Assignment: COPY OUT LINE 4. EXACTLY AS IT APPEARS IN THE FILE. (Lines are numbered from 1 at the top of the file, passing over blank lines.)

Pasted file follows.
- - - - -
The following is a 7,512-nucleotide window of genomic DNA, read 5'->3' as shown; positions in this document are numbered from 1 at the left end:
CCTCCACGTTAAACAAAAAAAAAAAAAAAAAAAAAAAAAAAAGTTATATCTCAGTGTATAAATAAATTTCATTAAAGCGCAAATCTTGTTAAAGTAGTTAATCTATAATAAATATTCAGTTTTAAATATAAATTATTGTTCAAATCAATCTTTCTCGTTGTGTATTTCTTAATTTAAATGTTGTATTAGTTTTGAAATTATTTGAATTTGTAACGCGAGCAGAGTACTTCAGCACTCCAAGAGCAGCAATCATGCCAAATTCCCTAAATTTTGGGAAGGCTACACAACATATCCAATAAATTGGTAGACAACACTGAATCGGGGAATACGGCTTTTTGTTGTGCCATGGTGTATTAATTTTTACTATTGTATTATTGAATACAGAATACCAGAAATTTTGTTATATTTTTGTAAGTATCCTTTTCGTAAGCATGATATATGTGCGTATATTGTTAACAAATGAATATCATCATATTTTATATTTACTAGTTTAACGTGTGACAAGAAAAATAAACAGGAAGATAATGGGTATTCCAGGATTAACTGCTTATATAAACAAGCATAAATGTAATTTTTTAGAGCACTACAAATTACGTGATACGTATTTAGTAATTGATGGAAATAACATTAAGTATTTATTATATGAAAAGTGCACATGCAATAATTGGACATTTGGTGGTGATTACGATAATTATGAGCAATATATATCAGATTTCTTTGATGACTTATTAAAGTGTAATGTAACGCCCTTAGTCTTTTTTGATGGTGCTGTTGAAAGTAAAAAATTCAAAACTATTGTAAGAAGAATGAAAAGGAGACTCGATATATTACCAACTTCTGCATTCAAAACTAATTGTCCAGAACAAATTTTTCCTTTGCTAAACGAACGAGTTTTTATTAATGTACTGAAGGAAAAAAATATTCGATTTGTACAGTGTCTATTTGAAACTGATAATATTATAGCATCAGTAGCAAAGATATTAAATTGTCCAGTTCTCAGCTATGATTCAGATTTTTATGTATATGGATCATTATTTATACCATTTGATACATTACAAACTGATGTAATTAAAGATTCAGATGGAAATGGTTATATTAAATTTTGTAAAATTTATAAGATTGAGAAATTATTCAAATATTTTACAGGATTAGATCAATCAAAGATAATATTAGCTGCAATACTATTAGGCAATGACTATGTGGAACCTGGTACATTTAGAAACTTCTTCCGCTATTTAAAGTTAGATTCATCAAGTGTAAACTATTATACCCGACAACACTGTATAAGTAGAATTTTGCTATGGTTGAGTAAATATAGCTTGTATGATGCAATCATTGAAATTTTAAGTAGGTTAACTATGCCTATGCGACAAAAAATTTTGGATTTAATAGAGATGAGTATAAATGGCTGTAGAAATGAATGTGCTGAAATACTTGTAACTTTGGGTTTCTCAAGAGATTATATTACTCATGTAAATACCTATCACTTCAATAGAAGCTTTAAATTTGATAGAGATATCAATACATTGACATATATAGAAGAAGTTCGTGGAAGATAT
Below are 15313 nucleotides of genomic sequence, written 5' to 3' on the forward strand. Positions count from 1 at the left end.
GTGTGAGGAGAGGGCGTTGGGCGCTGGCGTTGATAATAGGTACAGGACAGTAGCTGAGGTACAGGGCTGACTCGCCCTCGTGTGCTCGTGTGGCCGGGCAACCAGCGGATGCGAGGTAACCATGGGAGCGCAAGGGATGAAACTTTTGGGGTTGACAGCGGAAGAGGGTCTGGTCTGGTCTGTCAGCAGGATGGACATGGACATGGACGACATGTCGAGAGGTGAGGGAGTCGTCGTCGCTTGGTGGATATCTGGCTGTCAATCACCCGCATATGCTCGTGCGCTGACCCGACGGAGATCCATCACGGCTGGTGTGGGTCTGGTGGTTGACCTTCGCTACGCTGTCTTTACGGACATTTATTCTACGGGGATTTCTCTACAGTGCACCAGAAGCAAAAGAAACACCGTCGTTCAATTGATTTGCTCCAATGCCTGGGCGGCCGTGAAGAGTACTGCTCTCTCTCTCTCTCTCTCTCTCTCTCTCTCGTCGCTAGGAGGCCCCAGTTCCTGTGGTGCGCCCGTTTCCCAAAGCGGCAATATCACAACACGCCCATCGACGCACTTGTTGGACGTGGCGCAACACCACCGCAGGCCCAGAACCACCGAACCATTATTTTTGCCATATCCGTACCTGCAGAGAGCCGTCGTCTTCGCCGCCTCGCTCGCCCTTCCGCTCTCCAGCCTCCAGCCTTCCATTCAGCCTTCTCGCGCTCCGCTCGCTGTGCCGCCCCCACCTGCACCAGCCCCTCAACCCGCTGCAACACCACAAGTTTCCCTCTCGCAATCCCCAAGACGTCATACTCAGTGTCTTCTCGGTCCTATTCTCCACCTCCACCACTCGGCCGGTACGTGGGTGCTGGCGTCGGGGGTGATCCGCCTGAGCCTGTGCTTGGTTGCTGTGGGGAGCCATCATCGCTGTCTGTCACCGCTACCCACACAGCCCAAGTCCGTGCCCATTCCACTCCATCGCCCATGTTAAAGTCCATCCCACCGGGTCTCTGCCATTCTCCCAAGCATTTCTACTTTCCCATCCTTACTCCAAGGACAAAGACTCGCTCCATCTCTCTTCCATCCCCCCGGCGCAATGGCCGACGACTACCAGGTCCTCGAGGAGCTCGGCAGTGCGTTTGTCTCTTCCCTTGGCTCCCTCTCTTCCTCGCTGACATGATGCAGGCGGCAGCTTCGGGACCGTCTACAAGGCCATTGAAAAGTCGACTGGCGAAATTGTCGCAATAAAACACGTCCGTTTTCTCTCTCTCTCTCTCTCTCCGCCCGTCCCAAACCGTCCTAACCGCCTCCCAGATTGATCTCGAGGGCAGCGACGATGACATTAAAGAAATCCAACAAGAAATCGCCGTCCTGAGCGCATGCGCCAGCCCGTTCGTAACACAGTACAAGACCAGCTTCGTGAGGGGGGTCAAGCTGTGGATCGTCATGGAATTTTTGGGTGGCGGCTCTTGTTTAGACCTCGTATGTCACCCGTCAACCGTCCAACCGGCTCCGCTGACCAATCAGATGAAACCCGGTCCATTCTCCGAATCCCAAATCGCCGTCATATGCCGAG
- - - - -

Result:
GTGTGAGGAGAGGGCGTTGGGCGCTGGCGTTGATAATAGGTACAGGACAGTAGCTGAGGTACAGGGCTGACTCGCCCTCGTGTGCTCGTGTGGCCGGGCAACCAGCGGATGCGAGGTAACCATGGGAGCGCAAGGGATGAAACTTTTGGGGTTGACAGCGGAAGAGGGTCTGGTCTGGTCTGTCAGCAGGATGGACATGGACATGGACGACATGTCGAGAGGTGAGGGAGTCGTCGTCGCTTGGTGGATATCTGGCTGTCAATCACCCGCATATGCTCGTGCGCTGACCCGACGGAGATCCATCACGGCTGGTGTGGGTCTGGTGGTTGACCTTCGCTACGCTGTCTTTACGGACATTTATTCTACGGGGATTTCTCTACAGTGCACCAGAAGCAAAAGAAACACCGTCGTTCAATTGATTTGCTCCAATGCCTGGGCGGCCGTGAAGAGTACTGCTCTCTCTCTCTCTCTCTCTCTCTCTCTCTCGTCGCTAGGAGGCCCCAGTTCCTGTGGTGCGCCCGTTTCCCAAAGCGGCAATATCACAACACGCCCATCGACGCACTTGTTGGACGTGGCGCAACACCACCGCAGGCCCAGAACCACCGAACCATTATTTTTGCCATATCCGTACCTGCAGAGAGCCGTCGTCTTCGCCGCCTCGCTCGCCCTTCCGCTCTCCAGCCTCCAGCCTTCCATTCAGCCTTCTCGCGCTCCGCTCGCTGTGCCGCCCCCACCTGCACCAGCCCCTCAACCCGCTGCAACACCACAAGTTTCCCTCTCGCAATCCCCAAGACGTCATACTCAGTGTCTTCTCGGTCCTATTCTCCACCTCCACCACTCGGCCGGTACGTGGGTGCTGGCGTCGGGGGTGATCCGCCTGAGCCTGTGCTTGGTTGCTGTGGGGAGCCATCATCGCTGTCTGTCACCGCTACCCACACAGCCCAAGTCCGTGCCCATTCCACTCCATCGCCCATGTTAAAGTCCATCCCACCGGGTCTCTGCCATTCTCCCAAGCATTTCTACTTTCCCATCCTTACTCCAAGGACAAAGACTCGCTCCATCTCTCTTCCATCCCCCCGGCGCAATGGCCGACGACTACCAGGTCCTCGAGGAGCTCGGCAGTGCGTTTGTCTCTTCCCTTGGCTCCCTCTCTTCCTCGCTGACATGATGCAGGCGGCAGCTTCGGGACCGTCTACAAGGCCATTGAAAAGTCGACTGGCGAAATTGTCGCAATAAAACACGTCCGTTTTCTCTCTCTCTCTCTCTCTCCGCCCGTCCCAAACCGTCCTAACCGCCTCCCAGATTGATCTCGAGGGCAGCGACGATGACATTAAAGAAATCCAACAAGAAATCGCCGTCCTGAGCGCATGCGCCAGCCCGTTCGTAACACAGTACAAGACCAGCTTCGTGAGGGGGGTCAAGCTGTGGATCGTCATGGAATTTTTGGGTGGCGGCTCTTGTTTAGACCTCGTATGTCACCCGTCAACCGTCCAACCGGCTCCGCTGACCAATCAGATGAAACCCGGTCCATTCTCCGAATCCCAAATCGCCGTCATATGCCGAG